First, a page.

The series has promoted Manu Bennett to series regular for its recently announced second season,The Hollywood Reporter has learned exclusively.
On the network’s adaptation of DC Comics’ long-running title, Bennett plays Slade Wilson — who in the comics ultimately becomes Arrow’s villain Deathstroke. Producers have been cagey if Bennett would follow his comic book counterpart and transform into the famed villain, featuring multiple Deathstrokes during its freshman run.
Exec producers Greg Berlanti, Andrew Kreisberg and Marc Guggenheim have thus far written Slade as an ally to Stephen Amell's Oliver, appearing in Arrow's flashbacks to their time on the island.
Jai Courtney, who most recently played Bruce Willis’ son in A Good Day to Die Hard, has joined the cast of Lionsgate’s adaptation of Veronica Roth’s YA novel.
Neil Burger (Limitless) is directing the movie set in a future society that is divided into factions based on human traits.
Doug Wick and Lucy Fisher are producing the film via their Red Wagon Entertainment banner along with Pouya Shahbazian. Red Wagon’s Rachel Shane is executive producing.
Summit has set a March 21, 2014, release date.
LOS ANGELES, CALIF. — For three seasons, “Spartacus” fans have delighted in cheering on the former gladiators-turned-rebels in the Starz franchise, but this season – the fourth installment — has provided a twist for many of those watching.
Creator Steven S. DeKnight and his writing team have given the gang of rebels some seriously formidable – and arguably likable — foes, ones that are stirring the reactions of the audience.
“It’s actually been interesting,” Todd Lasance, who plays the young, shaggy-haired Julius Caesar in the series said, when Access Hollywood asked him about the reaction to this season’s Roman “bad guys,” who frankly, aren’t all bad.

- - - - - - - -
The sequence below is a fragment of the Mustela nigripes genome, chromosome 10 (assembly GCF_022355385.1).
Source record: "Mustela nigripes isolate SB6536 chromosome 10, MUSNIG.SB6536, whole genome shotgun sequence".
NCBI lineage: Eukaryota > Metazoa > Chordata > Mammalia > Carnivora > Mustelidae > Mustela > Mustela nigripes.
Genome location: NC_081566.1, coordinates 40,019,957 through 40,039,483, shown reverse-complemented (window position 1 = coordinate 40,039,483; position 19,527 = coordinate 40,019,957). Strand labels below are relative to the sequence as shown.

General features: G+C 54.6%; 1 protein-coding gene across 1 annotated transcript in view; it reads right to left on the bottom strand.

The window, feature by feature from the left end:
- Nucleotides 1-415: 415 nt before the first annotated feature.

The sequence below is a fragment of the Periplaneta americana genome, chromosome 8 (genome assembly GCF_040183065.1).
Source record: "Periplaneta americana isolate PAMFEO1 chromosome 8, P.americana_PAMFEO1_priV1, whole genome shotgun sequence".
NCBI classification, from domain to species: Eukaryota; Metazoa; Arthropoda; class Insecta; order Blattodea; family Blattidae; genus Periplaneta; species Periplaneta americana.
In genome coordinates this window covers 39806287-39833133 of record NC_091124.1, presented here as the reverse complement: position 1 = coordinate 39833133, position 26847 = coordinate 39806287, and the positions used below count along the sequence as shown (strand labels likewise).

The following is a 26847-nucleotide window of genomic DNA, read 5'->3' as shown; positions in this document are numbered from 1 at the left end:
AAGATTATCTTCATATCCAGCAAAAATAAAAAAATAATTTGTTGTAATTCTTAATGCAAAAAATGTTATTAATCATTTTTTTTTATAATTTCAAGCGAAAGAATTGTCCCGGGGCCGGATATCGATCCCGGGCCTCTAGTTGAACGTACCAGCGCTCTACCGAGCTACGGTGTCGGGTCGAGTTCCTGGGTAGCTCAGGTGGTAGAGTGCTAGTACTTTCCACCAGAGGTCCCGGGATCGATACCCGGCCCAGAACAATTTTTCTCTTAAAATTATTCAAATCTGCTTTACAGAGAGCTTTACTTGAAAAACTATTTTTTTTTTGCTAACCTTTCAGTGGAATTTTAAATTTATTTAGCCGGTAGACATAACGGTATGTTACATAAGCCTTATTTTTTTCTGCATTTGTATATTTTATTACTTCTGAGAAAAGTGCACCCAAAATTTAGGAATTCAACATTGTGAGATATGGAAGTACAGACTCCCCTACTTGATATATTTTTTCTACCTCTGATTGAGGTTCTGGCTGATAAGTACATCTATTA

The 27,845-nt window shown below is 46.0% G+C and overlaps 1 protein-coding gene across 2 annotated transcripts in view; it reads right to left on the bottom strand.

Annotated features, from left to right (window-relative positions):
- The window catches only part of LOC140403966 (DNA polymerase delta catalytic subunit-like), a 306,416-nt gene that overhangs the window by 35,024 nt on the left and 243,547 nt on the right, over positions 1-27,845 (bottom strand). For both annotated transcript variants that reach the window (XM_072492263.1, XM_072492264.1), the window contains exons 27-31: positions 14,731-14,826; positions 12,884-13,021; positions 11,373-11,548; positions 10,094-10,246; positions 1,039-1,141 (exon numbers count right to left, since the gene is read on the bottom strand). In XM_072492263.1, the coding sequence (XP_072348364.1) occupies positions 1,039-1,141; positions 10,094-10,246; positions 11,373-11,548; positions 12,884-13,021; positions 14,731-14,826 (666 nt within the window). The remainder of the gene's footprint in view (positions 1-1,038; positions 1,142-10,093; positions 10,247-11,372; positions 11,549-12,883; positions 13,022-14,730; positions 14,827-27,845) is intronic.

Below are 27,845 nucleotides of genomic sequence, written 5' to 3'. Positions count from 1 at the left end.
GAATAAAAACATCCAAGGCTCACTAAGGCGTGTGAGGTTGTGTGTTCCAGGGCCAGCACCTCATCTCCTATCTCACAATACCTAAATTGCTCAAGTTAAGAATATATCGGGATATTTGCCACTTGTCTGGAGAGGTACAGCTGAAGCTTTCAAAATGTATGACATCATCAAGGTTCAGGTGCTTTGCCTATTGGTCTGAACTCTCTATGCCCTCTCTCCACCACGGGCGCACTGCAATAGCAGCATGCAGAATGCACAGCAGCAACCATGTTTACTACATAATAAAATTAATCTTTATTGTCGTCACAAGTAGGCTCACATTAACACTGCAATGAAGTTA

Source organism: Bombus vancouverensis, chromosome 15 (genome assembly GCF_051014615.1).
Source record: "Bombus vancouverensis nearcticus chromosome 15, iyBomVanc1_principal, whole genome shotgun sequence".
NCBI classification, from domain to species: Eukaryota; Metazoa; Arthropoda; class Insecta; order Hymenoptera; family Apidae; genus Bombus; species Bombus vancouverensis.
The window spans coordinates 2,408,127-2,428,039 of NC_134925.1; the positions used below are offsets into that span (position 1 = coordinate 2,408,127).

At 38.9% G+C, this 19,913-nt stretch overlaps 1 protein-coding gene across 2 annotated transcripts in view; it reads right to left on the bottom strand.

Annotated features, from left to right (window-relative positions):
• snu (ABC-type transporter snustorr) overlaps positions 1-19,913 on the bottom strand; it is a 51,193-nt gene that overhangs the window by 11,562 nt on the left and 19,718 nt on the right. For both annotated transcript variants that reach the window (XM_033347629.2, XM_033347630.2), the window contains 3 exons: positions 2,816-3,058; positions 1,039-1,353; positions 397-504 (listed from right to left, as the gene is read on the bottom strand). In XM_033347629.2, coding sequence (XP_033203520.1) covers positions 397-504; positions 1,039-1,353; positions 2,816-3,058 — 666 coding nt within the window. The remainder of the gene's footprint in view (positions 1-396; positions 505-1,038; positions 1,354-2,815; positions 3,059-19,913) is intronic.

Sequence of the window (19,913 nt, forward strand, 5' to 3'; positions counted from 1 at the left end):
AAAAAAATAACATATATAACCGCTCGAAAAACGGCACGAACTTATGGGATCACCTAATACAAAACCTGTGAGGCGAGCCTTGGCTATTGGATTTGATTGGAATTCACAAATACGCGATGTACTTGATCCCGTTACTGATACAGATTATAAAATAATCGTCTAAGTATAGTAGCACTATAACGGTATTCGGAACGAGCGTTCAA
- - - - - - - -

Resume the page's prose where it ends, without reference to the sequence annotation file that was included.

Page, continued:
“There’s been a lot of, ‘I love to hate Caesar,’ or, ‘I kind of like him!’ or, ‘Is it naughty to be liking Caesar?” Todd continued of the responses he’s heard as the episodes have rolled out every Friday at 9 PM on Starz. “I want to sort of shift the audience as much as I can.”
While for some, Caesar is not the villain, for others, he is definitely no hero.
“I wanted to introduce a few darker elements in Caesar, I spoke to the producers about that,” Todd told Access.
Todd explained that in order to play a man who is “capable of achieving such greatness and such glory and such power amongst the people,” but who was “also known for [doing] some pretty terrible, heinous things to the enemy,” his Caesar needed “those dark elements.”
“I don’t think it would all be peachy and he would be this upstanding gentleman, but it’s kind of cool,” Todd said. “I like the fact that the audience is sort of split, and torn. If they want to jump on Caesar’s side, I like that, but then I might throw something in the spanner in there.”
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Don’t expect to see the short and severe Caesar haircut onSpartacus' version of Julius Caesar when you first meet him.
When the notorious Roman makes his debut on the Starz drama Friday at 9/8c, he appears much younger and shaggier than we’ve seen him depicted before. That’s because producers decided to check in on him decades before he became the lover of Cleopatra and the elder statesman fated for assassination. “We went through about six or seven different wigs to get to the actual, proper wig that they wanted,”Todd Lasance, who portrays Caesar, tells TVGuide.com. “It’s nice to actually transform yourself and become a new character, visually. I actually really enjoyed the wigs. And all of my mates and girlfriend loved it.”
Not everybody initially embraced Caesar’s rejuvenated look though. “I’ve read a lot of things online … There’s been a small outcry of, ‘You guys suck. Your casting is terrible. This guy looks nothing like Caesar. Caesar is old and bald!’” executive producerSteven DeKnight says. “But that’s Caesar later in his life, like 30 years later. In this time period Caesar, historically, is right around 29.”
On Friday’s episode, Lasance’s Caesar is an unshorn bruiser returning victorious from foreign battle and poised to team up with Marcus Crassus (Samuel Merrells) to take down Spartacus (Liam McIntyre). Doesn’t sound familiar? The Spartacus writers saw fit to fill in the blanks of Caesar’s youth, but not before consulting with historical experts. “[We asked,] ‘How much would we destroy history by having Caesar as part of this war against Spartacus?’” DeKnight says. “We were all very surprised when they told us that we wouldn’t be destroying history at all. In fact, this was the one small part of history that very little was known about Caesar … It was probable that Caesar was part of this campaign against Spartacus and more than likely served under Crassus.